So, and I know this goes against the grain of how you currently feel, you would need to bite the bullet and send something conciliatory saying something like after 14 years of difficulty could we bury the hatchet as DW would dearly love to be a part of your life again and for DCs to have a real relationship with their grandfather. Say something like can bygones be bygones and can we start again.

I really think that storming in with criticisms, however much you want to, will be counter-productive. You need to be a bit more zen about it all...

(And I speak as someone who has learnt this sort of thing the hard way...)

Aeschylus Mon 22-Jun-09 09:54:07

Tryst me I have a whole Iteniery of shocking behaviour on his part...

my DW when younger had to be dropped off by her mum on a different street, as she was not allowed to stop outside their property

helsbels4 Mon 22-Jun-09 09:55:31

I certainly don't think you should go into her private emails or anything like that but I agree that maybe your dw could write a letter to her father detailing absolutely everything regarding the situation from the past to the present day.

I think that if you are to talk to him then you need to do it face to face and not via an email. You need to stay calm and in control and explain to him how his wife is being torn apart from the situation.

My mum did this about eight years ago when I had a huge bust-up with the ils and it very nearly broke up my marriage. My mum called a meeting with them (unbeknown to me) and it did clear the air to some degree.

You have to be prepared for either a backlash from your dw though for going behind her back (on the other hand, she may thank you) or a showdown with her father. That's the gamble though I suppose.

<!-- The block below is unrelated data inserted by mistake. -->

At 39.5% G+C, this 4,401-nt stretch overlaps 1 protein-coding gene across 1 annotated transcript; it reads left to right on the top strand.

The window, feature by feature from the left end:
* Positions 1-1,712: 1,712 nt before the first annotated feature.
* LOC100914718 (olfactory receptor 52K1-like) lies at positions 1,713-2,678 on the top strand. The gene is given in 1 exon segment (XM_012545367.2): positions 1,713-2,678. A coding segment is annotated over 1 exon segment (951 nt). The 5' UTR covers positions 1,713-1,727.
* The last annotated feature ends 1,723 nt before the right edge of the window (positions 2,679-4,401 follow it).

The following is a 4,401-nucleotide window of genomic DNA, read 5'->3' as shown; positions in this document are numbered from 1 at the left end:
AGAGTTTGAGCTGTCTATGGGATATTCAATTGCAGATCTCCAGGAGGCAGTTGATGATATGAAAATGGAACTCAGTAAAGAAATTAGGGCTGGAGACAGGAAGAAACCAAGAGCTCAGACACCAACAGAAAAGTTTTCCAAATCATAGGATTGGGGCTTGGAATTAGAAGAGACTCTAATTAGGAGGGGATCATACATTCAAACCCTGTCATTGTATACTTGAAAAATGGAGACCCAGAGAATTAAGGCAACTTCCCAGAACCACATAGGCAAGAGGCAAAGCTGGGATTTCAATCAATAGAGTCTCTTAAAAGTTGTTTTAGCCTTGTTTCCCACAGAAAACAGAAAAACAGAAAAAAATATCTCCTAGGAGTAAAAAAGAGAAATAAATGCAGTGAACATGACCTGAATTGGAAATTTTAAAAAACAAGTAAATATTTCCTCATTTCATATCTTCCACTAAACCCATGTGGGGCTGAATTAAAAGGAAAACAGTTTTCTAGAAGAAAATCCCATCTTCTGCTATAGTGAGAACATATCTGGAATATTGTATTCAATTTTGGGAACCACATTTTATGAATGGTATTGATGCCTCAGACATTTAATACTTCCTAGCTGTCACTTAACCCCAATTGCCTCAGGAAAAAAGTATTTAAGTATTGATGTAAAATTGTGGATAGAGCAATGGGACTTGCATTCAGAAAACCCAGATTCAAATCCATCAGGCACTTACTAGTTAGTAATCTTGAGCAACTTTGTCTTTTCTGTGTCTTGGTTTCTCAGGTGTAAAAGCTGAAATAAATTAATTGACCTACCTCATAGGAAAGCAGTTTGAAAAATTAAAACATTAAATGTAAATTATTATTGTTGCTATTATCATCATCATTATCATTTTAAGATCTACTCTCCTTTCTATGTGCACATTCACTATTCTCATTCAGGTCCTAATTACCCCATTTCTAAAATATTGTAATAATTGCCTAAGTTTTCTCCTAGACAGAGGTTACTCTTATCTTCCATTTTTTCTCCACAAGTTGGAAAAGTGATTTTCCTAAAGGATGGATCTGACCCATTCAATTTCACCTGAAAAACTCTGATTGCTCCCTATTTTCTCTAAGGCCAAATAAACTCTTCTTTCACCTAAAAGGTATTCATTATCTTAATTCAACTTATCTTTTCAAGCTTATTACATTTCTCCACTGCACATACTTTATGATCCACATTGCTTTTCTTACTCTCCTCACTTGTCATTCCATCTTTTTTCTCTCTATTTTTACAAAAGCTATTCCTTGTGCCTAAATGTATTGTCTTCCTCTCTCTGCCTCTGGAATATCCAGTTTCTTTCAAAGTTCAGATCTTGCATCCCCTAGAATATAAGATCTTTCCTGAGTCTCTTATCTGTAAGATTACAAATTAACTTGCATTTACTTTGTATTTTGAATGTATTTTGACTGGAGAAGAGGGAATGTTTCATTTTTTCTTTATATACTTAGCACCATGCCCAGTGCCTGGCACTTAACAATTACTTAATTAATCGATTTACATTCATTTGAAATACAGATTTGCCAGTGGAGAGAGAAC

helsbels4 Mon 22-Jun-09 09:56:31

Sorry, x-posts about the letter. Maybe that's not an option then!

Wordweaver Mon 22-Jun-09 10:03:19

Sounds like a really difficult situation, Aeschylus, sorry you are going through it. Must be very hard to see your dw so upset.

I think that it's completely understandable that you want to do something about this. You're her partner and you protect each other.

However, I think that to go about it in the way you suggest may not be constructive, for several reasons.

For most people, when we are criticised or perceive someone as attacking us, we become defensive. It takes someone very close to us or in a position of wisdom/power such as a counsellor to be able to give criticism without causing a defensive reaction. The chances are that you will antagonise your fil and make him even less inclined to build a relationship with your dw.

Your role in this situation is (I'm guessing?) first and foremost to support your dw. By throwing yourself into the fray, you stop being a support to her and start being an active participant. As frustrating as it must be, perhaps it's more important right now to be there for her rather than to vent your frustrations.

You say that emailing your fil would make your dw very cross. I think that as it's her father, you need to put her feelings first. She's already upset - you say you know this will make her feel worse, not better. Therefore telling your fil what you think of him is more for your benefit than hers . . . not the kind of support she needs.